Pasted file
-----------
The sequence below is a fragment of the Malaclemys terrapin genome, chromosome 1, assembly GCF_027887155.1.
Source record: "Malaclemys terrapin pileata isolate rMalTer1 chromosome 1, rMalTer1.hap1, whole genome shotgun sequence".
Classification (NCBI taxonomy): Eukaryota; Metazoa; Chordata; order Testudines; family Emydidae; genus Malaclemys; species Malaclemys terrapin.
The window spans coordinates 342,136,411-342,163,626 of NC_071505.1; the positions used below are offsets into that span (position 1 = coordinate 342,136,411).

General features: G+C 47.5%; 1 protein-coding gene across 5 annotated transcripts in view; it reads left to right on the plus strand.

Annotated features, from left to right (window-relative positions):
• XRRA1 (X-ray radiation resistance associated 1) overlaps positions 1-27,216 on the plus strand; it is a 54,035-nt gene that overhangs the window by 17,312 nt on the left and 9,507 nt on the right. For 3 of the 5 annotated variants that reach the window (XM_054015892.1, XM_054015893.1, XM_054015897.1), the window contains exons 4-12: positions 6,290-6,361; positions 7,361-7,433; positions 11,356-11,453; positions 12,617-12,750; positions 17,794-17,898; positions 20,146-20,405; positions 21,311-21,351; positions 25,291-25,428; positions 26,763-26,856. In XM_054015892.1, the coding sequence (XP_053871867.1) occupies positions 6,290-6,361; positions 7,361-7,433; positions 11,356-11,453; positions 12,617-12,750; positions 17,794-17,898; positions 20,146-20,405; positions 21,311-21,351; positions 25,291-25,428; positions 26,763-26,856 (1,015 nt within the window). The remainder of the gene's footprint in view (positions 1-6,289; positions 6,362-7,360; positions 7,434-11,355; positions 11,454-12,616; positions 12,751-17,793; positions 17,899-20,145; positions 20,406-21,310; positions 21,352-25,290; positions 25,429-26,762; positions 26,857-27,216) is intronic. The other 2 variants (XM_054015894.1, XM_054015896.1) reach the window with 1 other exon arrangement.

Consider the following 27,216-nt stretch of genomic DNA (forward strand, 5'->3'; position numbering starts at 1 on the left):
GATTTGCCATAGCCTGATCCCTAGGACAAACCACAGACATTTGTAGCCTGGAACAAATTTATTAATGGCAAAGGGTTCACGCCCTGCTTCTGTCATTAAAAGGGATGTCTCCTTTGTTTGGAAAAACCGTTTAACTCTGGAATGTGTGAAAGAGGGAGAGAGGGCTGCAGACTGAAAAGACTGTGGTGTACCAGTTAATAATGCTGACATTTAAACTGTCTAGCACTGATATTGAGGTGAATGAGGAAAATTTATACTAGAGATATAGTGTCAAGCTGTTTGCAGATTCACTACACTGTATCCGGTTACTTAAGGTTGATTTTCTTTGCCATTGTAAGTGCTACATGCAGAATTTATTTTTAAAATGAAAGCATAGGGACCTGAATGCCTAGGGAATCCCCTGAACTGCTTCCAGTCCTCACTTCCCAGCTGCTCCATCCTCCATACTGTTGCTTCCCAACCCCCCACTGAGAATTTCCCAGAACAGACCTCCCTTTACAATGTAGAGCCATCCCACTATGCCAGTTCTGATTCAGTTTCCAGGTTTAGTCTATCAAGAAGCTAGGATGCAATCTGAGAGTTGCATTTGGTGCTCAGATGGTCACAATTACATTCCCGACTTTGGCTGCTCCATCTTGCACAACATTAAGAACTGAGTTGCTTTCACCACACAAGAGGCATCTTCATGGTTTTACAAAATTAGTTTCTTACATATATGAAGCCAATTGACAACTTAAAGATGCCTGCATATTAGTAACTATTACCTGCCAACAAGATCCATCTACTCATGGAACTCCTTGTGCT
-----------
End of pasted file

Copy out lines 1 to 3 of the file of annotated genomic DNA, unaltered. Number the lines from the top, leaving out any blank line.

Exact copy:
The sequence below is a fragment of the Malaclemys terrapin genome, chromosome 1, assembly GCF_027887155.1.
Source record: "Malaclemys terrapin pileata isolate rMalTer1 chromosome 1, rMalTer1.hap1, whole genome shotgun sequence".
Classification (NCBI taxonomy): Eukaryota; Metazoa; Chordata; order Testudines; family Emydidae; genus Malaclemys; species Malaclemys terrapin.